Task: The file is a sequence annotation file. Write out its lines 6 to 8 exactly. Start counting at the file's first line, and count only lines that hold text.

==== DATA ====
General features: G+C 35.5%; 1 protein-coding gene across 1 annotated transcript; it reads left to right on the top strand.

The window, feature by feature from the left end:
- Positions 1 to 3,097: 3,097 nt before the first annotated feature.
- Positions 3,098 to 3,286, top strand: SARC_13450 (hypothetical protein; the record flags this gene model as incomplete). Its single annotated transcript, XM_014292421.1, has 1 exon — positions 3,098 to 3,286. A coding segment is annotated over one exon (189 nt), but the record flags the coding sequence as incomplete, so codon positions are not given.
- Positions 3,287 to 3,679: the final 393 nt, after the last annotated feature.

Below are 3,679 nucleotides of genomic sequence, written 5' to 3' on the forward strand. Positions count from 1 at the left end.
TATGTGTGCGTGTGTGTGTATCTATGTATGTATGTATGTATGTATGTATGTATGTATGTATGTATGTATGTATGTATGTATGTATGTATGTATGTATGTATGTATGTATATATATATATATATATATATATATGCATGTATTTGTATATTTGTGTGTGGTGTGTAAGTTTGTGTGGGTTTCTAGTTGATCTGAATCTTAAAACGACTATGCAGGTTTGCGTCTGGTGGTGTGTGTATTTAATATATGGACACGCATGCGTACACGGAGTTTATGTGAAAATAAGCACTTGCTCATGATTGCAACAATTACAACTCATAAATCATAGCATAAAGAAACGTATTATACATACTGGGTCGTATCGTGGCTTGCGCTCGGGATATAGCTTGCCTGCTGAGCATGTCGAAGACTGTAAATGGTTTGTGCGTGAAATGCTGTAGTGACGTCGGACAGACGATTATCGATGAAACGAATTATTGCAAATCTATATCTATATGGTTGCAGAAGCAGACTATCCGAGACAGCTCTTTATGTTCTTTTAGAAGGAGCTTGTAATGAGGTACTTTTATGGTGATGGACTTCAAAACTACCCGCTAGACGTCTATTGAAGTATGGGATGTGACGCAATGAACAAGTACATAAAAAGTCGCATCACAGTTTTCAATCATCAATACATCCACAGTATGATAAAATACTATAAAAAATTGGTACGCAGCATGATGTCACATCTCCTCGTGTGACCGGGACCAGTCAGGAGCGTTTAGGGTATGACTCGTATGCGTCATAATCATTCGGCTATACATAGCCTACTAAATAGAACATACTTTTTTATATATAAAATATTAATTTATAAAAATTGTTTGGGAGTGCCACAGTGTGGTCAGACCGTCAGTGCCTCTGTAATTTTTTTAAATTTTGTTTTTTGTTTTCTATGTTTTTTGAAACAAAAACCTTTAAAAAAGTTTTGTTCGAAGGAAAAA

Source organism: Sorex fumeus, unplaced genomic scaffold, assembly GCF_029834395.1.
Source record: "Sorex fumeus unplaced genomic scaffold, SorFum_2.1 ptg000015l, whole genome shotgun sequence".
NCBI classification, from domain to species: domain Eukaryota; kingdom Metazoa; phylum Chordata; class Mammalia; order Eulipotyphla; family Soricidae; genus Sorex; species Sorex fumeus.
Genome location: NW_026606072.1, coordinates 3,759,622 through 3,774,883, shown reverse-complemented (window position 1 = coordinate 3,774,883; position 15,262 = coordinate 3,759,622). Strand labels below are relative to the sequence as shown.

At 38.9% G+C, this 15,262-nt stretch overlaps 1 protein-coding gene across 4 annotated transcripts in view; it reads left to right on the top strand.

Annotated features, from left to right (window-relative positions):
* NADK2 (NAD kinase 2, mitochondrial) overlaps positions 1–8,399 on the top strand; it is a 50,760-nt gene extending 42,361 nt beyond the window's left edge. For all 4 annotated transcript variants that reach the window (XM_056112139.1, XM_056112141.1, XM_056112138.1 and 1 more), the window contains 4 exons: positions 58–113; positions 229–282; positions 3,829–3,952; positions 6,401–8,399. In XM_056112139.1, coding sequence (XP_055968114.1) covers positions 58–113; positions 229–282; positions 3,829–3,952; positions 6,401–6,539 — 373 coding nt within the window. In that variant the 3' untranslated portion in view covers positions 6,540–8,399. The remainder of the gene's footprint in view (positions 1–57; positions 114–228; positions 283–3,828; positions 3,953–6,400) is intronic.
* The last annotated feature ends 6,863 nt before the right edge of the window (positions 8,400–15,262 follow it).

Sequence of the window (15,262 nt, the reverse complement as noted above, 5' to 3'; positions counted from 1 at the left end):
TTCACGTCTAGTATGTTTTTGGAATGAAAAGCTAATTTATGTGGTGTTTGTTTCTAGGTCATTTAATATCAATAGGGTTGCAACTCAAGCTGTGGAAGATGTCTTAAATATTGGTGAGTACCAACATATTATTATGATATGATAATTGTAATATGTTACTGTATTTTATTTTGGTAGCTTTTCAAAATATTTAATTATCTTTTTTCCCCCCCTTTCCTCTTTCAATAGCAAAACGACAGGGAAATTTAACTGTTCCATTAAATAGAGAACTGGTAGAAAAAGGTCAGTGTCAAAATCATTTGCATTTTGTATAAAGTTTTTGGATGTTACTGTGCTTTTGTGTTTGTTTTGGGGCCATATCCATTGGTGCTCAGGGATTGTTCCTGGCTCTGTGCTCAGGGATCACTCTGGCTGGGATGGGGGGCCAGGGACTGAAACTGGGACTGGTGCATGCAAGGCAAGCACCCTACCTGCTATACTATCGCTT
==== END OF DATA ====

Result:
Below are 3,679 nucleotides of genomic sequence, written 5' to 3' on the forward strand. Positions count from 1 at the left end.
TATGTGTGCGTGTGTGTGTATCTATGTATGTATGTATGTATGTATGTATGTATGTATGTATGTATGTATGTATGTATGTATGTATGTATGTATGTATGTATGTATGTATATATATATATATATATATATATATGCATGTATTTGTATATTTGTGTGTGGTGTGTAAGTTTGTGTGGGTTTCTAGTTGATCTGAATCTTAAAACGACTATGCAGGTTTGCGTCTGGTGGTGTGTGTATTTAATATATGGACACGCATGCGTACACGGAGTTTATGTGAAAATAAGCACTTGCTCATGATTGCAACAATTACAACTCATAAATCATAGCATAAAGAAACGTATTATACATACTGGGTCGTATCGTGGCTTGCGCTCGGGATATAGCTTGCCTGCTGAGCATGTCGAAGACTGTAAATGGTTTGTGCGTGAAATGCTGTAGTGACGTCGGACAGACGATTATCGATGAAACGAATTATTGCAAATCTATATCTATATGGTTGCAGAAGCAGACTATCCGAGACAGCTCTTTATGTTCTTTTAGAAGGAGCTTGTAATGAGGTACTTTTATGGTGATGGACTTCAAAACTACCCGCTAGACGTCTATTGAAGTATGGGATGTGACGCAATGAACAAGTACATAAAAAGTCGCATCACAGTTTTCAATCATCAATACATCCACAGTATGATAAAATACTATAAAAAATTGGTACGCAGCATGATGTCACATCTCCTCGTGTGACCGGGACCAGTCAGGAGCGTTTAGGGTATGACTCGTATGCGTCATAATCATTCGGCTATACATAGCCTACTAAATAGAACATACTTTTTTATATATAAAATATTAATTTATAAAAATTGTTTGGGAGTGCCACAGTGTGGTCAGACCGTCAGTGCCTCTGTAATTTTTTTAAATTTTGTTTTTTGTTTTCTATGTTTTTTGAAACAAAAACCTTTAAAAAAGTTTTGTTCGAAGGAAAAA

Source organism: Sorex fumeus, unplaced genomic scaffold, assembly GCF_029834395.1.